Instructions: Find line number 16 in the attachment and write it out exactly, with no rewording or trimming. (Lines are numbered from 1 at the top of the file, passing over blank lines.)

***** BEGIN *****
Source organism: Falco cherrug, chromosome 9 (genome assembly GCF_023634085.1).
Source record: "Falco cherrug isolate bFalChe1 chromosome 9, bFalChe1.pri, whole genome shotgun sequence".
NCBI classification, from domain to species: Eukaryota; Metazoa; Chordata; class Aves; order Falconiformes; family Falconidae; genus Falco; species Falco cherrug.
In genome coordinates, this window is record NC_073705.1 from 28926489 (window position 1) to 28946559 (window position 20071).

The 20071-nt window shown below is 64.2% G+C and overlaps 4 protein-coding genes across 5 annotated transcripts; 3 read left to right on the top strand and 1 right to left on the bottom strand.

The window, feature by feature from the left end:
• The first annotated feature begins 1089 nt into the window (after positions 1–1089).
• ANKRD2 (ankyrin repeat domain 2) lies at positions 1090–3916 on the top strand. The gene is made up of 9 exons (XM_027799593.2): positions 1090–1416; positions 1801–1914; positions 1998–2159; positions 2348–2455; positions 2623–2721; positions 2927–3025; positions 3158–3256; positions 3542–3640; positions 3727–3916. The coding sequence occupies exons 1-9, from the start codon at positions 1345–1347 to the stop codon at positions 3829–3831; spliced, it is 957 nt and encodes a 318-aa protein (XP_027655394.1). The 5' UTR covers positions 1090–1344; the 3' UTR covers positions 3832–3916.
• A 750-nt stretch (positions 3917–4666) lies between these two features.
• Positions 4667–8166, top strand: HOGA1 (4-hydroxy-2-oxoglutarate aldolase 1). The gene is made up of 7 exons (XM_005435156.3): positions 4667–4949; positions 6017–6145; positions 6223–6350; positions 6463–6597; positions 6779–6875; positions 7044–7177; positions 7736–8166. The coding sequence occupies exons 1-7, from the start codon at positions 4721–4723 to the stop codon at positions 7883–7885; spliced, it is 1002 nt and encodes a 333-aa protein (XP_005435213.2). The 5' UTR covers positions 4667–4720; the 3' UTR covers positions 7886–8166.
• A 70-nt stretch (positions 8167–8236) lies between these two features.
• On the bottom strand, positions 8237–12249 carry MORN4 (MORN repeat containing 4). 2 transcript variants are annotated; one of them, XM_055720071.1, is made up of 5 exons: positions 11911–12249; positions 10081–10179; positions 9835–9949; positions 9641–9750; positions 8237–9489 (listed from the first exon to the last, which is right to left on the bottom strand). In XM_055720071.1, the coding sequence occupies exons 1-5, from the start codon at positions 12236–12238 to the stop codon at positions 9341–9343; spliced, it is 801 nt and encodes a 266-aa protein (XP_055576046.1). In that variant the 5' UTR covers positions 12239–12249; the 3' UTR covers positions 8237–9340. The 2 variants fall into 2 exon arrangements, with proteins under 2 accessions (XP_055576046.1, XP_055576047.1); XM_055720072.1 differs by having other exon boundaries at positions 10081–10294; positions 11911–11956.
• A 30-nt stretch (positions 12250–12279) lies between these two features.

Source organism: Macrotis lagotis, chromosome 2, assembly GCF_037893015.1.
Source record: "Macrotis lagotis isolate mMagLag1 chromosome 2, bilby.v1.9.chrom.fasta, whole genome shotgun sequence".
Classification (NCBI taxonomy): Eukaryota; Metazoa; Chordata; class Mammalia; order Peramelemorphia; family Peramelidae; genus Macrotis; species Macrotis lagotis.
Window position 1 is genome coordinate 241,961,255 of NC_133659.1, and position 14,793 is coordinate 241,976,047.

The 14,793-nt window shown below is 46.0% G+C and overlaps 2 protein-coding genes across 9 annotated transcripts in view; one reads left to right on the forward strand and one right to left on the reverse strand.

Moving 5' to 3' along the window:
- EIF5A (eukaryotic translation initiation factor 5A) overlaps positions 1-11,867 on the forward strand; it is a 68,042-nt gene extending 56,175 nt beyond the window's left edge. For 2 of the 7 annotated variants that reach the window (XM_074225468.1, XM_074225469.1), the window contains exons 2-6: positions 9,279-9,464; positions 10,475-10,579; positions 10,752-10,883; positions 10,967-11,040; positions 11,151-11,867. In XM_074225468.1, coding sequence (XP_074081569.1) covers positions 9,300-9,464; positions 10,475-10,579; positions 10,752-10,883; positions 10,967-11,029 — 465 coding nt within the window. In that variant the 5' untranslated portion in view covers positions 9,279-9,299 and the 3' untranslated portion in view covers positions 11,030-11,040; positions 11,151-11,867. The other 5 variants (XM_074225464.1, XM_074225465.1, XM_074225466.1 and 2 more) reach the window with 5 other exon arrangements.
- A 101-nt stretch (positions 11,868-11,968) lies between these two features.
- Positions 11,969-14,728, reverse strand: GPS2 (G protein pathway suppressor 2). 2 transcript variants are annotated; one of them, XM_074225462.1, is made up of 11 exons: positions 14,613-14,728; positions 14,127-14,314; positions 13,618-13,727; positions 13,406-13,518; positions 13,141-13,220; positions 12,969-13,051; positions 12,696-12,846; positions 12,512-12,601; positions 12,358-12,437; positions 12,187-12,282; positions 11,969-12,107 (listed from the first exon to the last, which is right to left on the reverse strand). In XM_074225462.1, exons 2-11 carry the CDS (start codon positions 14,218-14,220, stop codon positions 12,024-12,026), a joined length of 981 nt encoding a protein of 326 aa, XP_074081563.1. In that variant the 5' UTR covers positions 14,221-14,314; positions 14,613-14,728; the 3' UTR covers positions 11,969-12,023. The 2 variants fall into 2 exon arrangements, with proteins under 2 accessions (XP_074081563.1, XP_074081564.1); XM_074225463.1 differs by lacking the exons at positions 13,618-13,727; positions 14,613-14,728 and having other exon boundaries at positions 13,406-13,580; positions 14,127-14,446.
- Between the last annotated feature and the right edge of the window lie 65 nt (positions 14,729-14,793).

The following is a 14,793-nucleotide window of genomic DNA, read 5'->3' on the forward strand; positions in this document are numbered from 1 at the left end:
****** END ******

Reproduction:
Classification (NCBI taxonomy): Eukaryota; Metazoa; Chordata; class Mammalia; order Peramelemorphia; family Peramelidae; genus Macrotis; species Macrotis lagotis.